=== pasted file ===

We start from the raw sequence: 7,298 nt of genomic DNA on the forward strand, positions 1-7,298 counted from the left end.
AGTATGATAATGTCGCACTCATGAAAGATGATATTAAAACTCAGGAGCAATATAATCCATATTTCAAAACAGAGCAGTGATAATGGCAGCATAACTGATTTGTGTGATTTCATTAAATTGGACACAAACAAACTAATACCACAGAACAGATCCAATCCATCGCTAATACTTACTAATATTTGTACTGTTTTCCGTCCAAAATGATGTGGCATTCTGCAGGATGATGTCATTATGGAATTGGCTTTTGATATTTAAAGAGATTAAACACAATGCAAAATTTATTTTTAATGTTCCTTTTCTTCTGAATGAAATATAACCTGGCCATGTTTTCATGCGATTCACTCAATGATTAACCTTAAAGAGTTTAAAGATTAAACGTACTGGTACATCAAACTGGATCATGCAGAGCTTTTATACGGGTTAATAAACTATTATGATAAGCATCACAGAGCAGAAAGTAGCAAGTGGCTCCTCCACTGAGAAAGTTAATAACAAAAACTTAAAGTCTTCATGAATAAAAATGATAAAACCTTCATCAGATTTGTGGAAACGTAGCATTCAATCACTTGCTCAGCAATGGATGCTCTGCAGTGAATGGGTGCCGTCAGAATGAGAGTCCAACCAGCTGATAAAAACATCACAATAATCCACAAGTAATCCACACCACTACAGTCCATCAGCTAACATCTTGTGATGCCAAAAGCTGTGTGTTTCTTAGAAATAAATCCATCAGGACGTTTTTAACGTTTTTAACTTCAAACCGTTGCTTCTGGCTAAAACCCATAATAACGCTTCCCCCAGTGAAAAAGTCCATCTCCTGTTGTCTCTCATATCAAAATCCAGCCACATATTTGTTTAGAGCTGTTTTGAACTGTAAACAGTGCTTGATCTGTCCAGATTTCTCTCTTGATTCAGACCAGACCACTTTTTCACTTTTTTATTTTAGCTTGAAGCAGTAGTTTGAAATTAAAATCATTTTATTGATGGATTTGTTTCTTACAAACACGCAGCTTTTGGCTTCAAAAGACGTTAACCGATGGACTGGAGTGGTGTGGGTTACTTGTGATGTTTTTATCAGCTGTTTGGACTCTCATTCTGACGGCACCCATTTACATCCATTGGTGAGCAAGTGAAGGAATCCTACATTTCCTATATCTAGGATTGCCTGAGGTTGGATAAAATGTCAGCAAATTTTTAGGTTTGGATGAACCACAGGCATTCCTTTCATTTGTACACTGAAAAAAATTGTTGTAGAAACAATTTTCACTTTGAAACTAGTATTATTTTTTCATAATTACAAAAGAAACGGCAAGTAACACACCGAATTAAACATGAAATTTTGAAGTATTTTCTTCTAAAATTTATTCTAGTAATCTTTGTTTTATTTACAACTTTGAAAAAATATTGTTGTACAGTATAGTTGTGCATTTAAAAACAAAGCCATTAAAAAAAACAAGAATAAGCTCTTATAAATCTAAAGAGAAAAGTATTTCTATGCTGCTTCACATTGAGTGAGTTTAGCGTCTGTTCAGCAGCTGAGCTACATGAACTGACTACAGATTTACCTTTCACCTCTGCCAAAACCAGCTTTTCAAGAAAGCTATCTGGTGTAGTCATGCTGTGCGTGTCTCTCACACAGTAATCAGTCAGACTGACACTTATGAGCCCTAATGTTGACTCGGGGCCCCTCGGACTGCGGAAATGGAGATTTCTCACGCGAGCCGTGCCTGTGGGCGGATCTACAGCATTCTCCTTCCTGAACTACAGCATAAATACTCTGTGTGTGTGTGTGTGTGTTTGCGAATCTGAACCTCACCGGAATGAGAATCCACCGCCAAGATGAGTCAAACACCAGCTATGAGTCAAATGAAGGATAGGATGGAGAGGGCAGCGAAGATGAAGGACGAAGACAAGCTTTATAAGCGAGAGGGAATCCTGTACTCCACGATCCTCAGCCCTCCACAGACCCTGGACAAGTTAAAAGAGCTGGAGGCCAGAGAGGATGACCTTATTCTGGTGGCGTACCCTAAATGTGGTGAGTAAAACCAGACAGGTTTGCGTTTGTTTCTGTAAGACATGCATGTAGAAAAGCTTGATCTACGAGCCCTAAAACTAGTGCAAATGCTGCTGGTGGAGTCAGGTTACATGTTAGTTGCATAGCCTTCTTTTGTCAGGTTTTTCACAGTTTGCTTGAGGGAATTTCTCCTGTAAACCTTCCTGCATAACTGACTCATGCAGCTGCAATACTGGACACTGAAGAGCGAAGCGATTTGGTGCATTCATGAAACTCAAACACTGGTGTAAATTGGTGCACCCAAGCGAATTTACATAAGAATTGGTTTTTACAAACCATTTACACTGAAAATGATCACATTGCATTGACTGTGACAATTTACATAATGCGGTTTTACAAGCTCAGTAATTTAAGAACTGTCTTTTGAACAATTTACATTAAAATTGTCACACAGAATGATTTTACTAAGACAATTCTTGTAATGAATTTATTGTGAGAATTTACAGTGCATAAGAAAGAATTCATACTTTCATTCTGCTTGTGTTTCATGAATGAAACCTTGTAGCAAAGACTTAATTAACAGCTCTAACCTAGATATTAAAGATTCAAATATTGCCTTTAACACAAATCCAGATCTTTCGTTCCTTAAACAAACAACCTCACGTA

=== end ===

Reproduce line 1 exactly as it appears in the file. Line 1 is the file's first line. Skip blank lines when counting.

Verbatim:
We start from the raw sequence: 7,298 nt of genomic DNA on the forward strand, positions 1-7,298 counted from the left end.